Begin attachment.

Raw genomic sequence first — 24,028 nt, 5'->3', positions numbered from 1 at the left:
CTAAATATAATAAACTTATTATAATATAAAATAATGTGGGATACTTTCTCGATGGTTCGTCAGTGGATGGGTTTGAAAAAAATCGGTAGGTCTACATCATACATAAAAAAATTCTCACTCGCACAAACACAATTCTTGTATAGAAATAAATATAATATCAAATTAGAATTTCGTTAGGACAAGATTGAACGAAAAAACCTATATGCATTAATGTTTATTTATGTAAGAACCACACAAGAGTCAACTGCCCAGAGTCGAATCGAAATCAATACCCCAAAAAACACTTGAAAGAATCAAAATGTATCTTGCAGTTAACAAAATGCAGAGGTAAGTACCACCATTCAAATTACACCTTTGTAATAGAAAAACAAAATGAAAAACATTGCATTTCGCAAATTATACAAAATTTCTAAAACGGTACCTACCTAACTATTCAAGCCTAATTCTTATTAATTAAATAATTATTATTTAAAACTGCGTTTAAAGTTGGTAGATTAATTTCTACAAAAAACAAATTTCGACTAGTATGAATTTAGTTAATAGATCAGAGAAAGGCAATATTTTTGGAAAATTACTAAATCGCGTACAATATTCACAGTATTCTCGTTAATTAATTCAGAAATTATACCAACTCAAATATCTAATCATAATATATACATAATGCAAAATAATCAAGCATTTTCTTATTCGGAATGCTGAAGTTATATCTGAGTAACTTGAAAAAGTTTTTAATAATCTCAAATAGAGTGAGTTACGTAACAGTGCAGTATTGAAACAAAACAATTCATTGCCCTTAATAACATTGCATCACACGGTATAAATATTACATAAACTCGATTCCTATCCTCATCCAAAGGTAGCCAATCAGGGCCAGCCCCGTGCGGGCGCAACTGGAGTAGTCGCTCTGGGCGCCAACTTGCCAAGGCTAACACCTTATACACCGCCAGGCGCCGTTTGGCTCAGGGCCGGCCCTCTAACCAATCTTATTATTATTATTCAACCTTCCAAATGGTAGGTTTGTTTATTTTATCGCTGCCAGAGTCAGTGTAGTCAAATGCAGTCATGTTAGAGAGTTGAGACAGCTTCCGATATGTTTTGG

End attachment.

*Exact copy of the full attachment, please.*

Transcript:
Raw genomic sequence first — 24,028 nt, 5'->3', positions numbered from 1 at the left:
CTAAATATAATAAACTTATTATAATATAAAATAATGTGGGATACTTTCTCGATGGTTCGTCAGTGGATGGGTTTGAAAAAAATCGGTAGGTCTACATCATACATAAAAAAATTCTCACTCGCACAAACACAATTCTTGTATAGAAATAAATATAATATCAAATTAGAATTTCGTTAGGACAAGATTGAACGAAAAAACCTATATGCATTAATGTTTATTTATGTAAGAACCACACAAGAGTCAACTGCCCAGAGTCGAATCGAAATCAATACCCCAAAAAACACTTGAAAGAATCAAAATGTATCTTGCAGTTAACAAAATGCAGAGGTAAGTACCACCATTCAAATTACACCTTTGTAATAGAAAAACAAAATGAAAAACATTGCATTTCGCAAATTATACAAAATTTCTAAAACGGTACCTACCTAACTATTCAAGCCTAATTCTTATTAATTAAATAATTATTATTTAAAACTGCGTTTAAAGTTGGTAGATTAATTTCTACAAAAAACAAATTTCGACTAGTATGAATTTAGTTAATAGATCAGAGAAAGGCAATATTTTTGGAAAATTACTAAATCGCGTACAATATTCACAGTATTCTCGTTAATTAATTCAGAAATTATACCAACTCAAATATCTAATCATAATATATACATAATGCAAAATAATCAAGCATTTTCTTATTCGGAATGCTGAAGTTATATCTGAGTAACTTGAAAAAGTTTTTAATAATCTCAAATAGAGTGAGTTACGTAACAGTGCAGTATTGAAACAAAACAATTCATTGCCCTTAATAACATTGCATCACACGGTATAAATATTACATAAACTCGATTCCTATCCTCATCCAAAGGTAGCCAATCAGGGCCAGCCCCGTGCGGGCGCAACTGGAGTAGTCGCTCTGGGCGCCAACTTGCCAAGGCTAACACCTTATACACCGCCAGGCGCCGTTTGGCTCAGGGCCGGCCCTCTAACCAATCTTATTATTATTATTCAACCTTCCAAATGGTAGGTTTGTTTATTTTATCGCTGCCAGAGTCAGTGTAGTCAAATGCAGTCATGTTAGAGAGTTGAGACAGCTTCCGATATGTTTTGG